That’s what the Indians has been spoon fed by the Indian government for years. The reverse is true. The fact is today India is still occupying a vast tract of Chinese territories the size of several Taiwan. India invaded South Tibet four years after its creation and occupy it to this day.

    • Replies: @Anon
  7. Anon • Disclaimer says:
    @DB Cooper

    “India invaded South Tibet four years after its creation and occupy it to this day.”

    China invaded all of Tibet and occupy it to this day.

    • Replies: @DB Cooper
  8. @Anon

    Durn right. The Chinese now see the Paks as a counterweight to the Indians. The Indians used to chummy up to the Russians as a counterweight to the Chinese and because Nehru was gooey-eyed about socialism. The US used to chummy up to the Paks as a conduit to Afghanistan and, before that, to counterweight the Indians who were cozy w/Russia, and because Pak politicians who are killers are so much handsomer than Indian pols post Rajiv who don’t kill anyone but look like they ate the baby. Its quantum mechanical rock-paper-scissors with Schrodinger’s paradox thrown in so you don’t know who’s covering, crushing or cutting whom. Ahhh, fun, if you aren’t one of pieces getting gutted on the great gameboard. And all five players have nukes.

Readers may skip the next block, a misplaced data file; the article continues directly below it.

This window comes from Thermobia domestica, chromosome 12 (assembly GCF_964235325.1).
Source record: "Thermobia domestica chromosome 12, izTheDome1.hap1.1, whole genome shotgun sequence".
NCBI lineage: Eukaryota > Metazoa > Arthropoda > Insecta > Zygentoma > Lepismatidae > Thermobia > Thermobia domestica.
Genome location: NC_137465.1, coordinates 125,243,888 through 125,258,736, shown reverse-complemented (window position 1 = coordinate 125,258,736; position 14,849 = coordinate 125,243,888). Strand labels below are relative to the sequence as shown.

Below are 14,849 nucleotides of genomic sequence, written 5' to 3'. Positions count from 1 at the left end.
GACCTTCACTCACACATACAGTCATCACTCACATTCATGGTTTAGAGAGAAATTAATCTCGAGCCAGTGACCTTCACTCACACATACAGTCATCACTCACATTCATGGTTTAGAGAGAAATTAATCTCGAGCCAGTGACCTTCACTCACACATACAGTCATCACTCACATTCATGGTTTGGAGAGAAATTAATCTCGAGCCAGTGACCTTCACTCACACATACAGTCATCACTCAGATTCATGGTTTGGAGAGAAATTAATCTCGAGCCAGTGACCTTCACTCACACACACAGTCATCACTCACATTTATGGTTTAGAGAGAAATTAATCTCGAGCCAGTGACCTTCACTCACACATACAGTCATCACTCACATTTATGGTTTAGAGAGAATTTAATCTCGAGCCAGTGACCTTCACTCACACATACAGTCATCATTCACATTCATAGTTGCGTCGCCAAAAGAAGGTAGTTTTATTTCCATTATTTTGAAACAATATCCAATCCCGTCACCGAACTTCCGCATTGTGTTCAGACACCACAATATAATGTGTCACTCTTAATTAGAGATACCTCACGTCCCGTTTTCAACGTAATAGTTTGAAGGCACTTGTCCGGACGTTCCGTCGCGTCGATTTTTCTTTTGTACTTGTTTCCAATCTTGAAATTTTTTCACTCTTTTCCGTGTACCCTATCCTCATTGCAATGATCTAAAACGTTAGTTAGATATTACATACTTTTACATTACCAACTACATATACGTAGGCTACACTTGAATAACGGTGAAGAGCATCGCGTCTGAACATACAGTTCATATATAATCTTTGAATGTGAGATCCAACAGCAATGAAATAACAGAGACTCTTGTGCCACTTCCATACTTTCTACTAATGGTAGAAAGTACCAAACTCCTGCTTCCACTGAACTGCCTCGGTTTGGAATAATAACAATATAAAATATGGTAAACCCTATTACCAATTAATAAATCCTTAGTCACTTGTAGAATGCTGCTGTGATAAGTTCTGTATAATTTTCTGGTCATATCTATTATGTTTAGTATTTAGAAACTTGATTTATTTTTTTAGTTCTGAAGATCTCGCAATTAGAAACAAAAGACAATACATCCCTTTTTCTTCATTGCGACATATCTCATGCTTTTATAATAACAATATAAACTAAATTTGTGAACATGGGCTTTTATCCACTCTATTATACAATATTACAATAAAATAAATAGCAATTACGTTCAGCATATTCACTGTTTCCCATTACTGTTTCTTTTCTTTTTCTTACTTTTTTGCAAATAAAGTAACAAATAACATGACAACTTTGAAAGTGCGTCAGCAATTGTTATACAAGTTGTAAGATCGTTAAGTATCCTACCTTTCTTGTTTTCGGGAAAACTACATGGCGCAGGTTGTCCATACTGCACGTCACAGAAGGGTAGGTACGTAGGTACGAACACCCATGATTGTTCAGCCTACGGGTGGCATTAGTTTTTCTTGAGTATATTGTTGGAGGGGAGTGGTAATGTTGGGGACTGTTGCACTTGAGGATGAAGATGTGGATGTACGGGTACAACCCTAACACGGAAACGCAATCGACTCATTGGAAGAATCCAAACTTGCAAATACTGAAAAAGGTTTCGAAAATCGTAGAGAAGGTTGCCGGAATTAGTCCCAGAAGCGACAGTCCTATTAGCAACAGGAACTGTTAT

9. DB Cooper says:

    “China invaded all of Tibet and occupy it to this day.”

    I know Indians really want this to be true. Because if this is so it will distract the world from India’s annexation and continue occupation of South Tibet. China did send in the army to Tibet in 1951. But this is not an invasion of a sovereign country. It is to prevent it from being carved up and go independent, like Mongolia. Not a single country at any time, the US and Great Britain included, recognizes Tibet as an independent country.

    India’s invasion and continue illegal occupation of South Tibet is a different animal. For your information on the record the United Nation recognizes India’s illegal occupation of South Tibet as a disputed territory, like Kashmir.

    • Replies: @Anon
  10. Anon • Disclaimer says:
    @DB Cooper

    “China did send in the army to Tibet in 1951. But this is not an invasion of a sovereign country. It is to prevent it from being carved up and go independent, like Mongolia. Not a single country at any time, the US and Great Britain included, recognizes Tibet as an independent country.”

    Boy oh boy oh soy oh soy.

    So, Chinese invaded Tibet for the same reason Japanese invaded China.

    Japanese were only trying to defend Asia from Western Imperialism, and Chinese were only trying to defend their Asian brothers from OTHER imperialists.

    Gimme a break.

    The fact of the matter is most Tibetans would be happy if Chinese just went home and stopped doing them a favor.

    Look, I’m gonna be a realist about this. I don’t expect China to give up Tibet. I also know Chinese are not the only people ruling over conquered peoples. Russians do to. So do Persians in Iran. And India is sort of a Brahminite empire over various tribes. And Indonesia was created by imperialist and still is imperialist. And the US was the product of imperialism and took a lot of land from Mexico.